One of the coolest remixes that anyone's done of my books has been the speed reader that Trevor Smith put together, which flashes the books one word at a time, at high speed, inside a Java applet. Though the words fly past so fast that they practically flicker, they are still readable -- there's some heretofore unsuspected talent buried in our brains for parsing sentences when rendered as rapid-fire flashcards.
Now Crutcher Dunnavant has adapted the speed-reader to run on Java-capable mobile phones, which makes sense: the screen on a handy is just the right size to show one word at a time.
Eastern Standard Tribe has made Locus Magazine's recommended reading list for 2004, in such good company as Ian McDonald's River of Gods and Bruce Sterling's Zenith Angle. w00t!
A group of "radio pirates" in the US are making part of Eastern Standard Tribe come true:
Vodaphone's Receiver magazine has just reprinted an excerpt from Eastern Standard Tribe!
Eastern Standard Tribe is cited as background reading for the upcoming Cyberspace Law Committee meeting at the American Bar Association 2004 Annual Meeting:
I've never seen Amazon do this before -- they've got Eastern Standard Tribe on sale at a 60 percent discount -- that's $9.58 for the new hardcover! Hell, that's less that I get 'em for.
The paperback edition of my novel Eastern Standard Tribe is in production, and my publisher has requested an errata sheet with collected typos, spelling errors, consistency problems, etc. Last year, William Gibson solicited message-board feedback from his readers to help him produce the errata sheet for the paperback of Pattern Recognition, but I wanna go one better, so I've put up a Wiki (a kind of web-page that anyone can edit) for anyone who's got a favorite EST correction that s/he wants to see made in the next edition.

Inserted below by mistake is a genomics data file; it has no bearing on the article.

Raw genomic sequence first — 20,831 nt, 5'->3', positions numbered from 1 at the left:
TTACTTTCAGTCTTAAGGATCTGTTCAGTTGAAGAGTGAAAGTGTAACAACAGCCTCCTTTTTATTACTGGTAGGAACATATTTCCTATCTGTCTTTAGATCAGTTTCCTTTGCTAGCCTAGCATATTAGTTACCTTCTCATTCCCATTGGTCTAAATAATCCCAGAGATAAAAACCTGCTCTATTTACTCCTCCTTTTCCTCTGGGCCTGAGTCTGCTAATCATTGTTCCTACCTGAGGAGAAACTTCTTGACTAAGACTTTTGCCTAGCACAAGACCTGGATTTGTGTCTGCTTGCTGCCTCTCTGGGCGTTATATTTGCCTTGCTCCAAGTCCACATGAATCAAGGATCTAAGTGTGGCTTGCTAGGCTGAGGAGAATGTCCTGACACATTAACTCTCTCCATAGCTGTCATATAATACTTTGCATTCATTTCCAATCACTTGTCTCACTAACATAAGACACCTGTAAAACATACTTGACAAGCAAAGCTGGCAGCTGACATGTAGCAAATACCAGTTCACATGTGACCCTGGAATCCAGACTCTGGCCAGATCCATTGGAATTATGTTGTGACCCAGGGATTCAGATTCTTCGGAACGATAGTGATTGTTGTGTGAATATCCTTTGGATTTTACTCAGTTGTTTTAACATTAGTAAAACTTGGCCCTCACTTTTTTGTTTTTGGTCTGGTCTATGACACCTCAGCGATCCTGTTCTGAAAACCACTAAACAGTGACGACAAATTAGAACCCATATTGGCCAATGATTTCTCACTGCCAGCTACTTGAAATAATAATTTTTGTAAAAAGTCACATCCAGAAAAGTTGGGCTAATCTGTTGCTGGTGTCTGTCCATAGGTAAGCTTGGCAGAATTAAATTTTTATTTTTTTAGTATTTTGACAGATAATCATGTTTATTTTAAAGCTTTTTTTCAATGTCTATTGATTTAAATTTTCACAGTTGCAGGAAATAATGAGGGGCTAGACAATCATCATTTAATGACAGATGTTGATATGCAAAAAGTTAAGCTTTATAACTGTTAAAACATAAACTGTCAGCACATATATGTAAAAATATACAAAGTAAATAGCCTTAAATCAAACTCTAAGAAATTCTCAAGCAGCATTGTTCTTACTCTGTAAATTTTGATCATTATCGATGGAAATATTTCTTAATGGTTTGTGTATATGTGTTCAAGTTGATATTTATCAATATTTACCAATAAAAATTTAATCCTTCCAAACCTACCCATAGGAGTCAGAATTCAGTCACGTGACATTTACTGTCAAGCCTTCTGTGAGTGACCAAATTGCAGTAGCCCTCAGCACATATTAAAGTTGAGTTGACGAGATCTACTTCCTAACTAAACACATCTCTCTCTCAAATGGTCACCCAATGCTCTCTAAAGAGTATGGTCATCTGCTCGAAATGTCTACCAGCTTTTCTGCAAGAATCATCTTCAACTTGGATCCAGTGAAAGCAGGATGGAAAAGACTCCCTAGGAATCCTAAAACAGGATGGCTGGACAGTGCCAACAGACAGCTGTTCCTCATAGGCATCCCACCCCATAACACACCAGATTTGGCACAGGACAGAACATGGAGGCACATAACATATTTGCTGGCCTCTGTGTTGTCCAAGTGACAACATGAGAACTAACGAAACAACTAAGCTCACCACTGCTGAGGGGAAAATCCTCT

Changes are due by July 21 -- thanks in advance!
On May 30, the Ottawa Citizen ran a great profile on me and my books, with a sidebar on other authors who ppost their work online. The Citizen has a weird policy where they only let subscribers see their online archives, but Brent Kirwan, a generous reader, has sent me a high-resolution photo of the newspaper spread where you can read it yourself.
Chris Noble spotted this in the Columbus Dispatch: Eastern Standard Tribe topped their list of summer reading:
Back when I lived in San Francisco, the nice people at Borderlands Books did this super-cool thing where they'd take orders for my books, along with details for personal inscriptions, then get me to sign them when I dropped round the store, and ship them for free within the US (and for a modest fee elsewhere).
Of course, that became a lot less practical last winter, when I moved to London. But you've got another chance to get a signed, inscribed book shipped right to your door: I'm swinging briefly through SF in June (and I do mean *briefly* -- sorry, no time to socialize) and I'm gonna stop by Borderlands and sign any stock that they have. If you get your order in before June 15, I'll sign your copy that week and you'll have it before July 1 -- pretty cool!
Borderlands' contact info is
866 Valencia St.
Call or email them with your order and payment details and they'll get you sorted out.
While some might consider Doctorow a booster for the online, wired lifestyle, his books contain subtle but pointed warnings about the flaws of high tech societies. Being a Tribalist, living out of circadian synch with the people around you, relating with people you mainly know as a handle on a screen, encourages paranoia and disloyalty, smartness instead of happiness. Art becomes an object lesson in how such a society can ruin a person, and his salvation doesn’t lie in technology.